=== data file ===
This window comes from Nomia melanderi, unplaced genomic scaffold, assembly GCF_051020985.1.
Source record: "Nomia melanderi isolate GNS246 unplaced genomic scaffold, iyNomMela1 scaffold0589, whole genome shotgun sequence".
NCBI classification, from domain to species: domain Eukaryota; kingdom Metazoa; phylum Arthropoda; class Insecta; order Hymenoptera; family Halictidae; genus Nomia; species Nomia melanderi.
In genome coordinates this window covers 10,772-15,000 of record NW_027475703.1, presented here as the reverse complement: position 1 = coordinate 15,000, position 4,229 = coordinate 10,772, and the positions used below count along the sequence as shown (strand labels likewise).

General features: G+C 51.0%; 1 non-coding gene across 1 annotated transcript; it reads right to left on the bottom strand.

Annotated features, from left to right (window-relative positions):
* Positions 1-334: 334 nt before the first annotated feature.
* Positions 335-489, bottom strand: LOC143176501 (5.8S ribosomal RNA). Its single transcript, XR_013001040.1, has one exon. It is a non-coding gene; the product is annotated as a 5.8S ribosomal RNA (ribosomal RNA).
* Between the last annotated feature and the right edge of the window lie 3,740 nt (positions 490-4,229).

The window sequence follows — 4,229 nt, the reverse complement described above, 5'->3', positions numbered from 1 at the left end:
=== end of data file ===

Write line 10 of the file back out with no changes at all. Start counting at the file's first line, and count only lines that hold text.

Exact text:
The window sequence follows — 4,229 nt, the reverse complement described above, 5'->3', positions numbered from 1 at the left end: